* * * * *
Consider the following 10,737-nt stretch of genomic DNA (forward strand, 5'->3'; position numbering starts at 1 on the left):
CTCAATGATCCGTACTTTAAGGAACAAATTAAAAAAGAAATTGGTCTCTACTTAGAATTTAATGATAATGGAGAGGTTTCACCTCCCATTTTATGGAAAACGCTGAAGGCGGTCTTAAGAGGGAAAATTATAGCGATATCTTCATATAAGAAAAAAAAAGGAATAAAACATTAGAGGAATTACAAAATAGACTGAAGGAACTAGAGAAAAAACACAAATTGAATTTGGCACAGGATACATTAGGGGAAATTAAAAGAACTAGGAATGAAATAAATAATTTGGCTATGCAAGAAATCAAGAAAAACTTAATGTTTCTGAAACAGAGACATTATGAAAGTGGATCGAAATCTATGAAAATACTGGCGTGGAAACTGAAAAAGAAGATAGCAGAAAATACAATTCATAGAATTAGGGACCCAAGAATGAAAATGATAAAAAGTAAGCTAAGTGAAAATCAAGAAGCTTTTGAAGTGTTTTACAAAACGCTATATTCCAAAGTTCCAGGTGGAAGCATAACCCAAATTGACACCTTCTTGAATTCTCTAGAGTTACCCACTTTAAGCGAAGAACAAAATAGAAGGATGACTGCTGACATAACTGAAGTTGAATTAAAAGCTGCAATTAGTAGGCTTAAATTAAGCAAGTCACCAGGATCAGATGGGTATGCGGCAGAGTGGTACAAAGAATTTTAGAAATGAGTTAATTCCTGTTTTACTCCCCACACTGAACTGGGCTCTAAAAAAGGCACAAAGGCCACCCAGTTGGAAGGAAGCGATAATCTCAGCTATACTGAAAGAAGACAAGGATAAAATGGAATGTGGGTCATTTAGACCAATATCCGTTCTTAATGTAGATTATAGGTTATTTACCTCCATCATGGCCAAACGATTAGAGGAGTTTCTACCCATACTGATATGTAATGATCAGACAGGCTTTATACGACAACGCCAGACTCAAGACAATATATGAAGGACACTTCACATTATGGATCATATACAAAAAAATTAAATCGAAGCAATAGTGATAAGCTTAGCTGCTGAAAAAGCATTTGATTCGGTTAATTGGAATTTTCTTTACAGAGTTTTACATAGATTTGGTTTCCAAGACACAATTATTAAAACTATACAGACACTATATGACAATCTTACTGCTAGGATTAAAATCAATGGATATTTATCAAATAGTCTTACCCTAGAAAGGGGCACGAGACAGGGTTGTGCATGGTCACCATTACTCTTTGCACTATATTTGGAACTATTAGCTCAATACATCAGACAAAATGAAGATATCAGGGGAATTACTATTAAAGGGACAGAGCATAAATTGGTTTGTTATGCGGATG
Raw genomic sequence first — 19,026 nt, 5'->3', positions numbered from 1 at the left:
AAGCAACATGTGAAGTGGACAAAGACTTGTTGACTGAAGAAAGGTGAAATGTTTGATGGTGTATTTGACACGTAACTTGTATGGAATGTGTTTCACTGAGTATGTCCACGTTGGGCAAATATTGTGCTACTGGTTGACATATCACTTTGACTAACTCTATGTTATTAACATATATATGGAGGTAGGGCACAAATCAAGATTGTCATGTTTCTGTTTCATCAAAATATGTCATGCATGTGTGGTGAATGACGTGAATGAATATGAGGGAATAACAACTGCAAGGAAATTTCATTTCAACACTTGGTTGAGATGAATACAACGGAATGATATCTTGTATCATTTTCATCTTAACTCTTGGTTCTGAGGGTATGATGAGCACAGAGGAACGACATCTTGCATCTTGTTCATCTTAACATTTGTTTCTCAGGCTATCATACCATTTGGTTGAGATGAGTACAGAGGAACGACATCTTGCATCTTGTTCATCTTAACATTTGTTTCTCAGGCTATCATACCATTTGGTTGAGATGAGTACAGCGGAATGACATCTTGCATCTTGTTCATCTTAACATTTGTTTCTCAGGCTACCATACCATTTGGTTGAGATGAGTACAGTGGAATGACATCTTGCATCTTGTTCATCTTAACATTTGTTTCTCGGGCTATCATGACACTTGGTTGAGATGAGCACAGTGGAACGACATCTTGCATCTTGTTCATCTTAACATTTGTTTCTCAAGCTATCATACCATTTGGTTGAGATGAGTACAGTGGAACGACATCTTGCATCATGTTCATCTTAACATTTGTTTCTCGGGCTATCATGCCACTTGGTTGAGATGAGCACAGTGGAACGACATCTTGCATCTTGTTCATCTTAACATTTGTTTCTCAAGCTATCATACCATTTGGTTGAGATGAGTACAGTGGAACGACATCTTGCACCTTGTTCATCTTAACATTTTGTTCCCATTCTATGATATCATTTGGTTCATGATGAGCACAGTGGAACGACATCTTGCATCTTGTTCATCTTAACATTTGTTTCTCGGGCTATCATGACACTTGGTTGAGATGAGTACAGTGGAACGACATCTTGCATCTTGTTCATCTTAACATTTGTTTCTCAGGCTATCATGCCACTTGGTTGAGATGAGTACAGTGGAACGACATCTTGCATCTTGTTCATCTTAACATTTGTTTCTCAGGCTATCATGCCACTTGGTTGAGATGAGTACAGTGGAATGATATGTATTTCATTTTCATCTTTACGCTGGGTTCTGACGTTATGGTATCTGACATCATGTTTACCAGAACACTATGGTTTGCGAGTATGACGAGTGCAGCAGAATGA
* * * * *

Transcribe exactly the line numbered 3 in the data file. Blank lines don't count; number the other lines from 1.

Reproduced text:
Raw genomic sequence first — 19,026 nt, 5'->3', positions numbered from 1 at the left: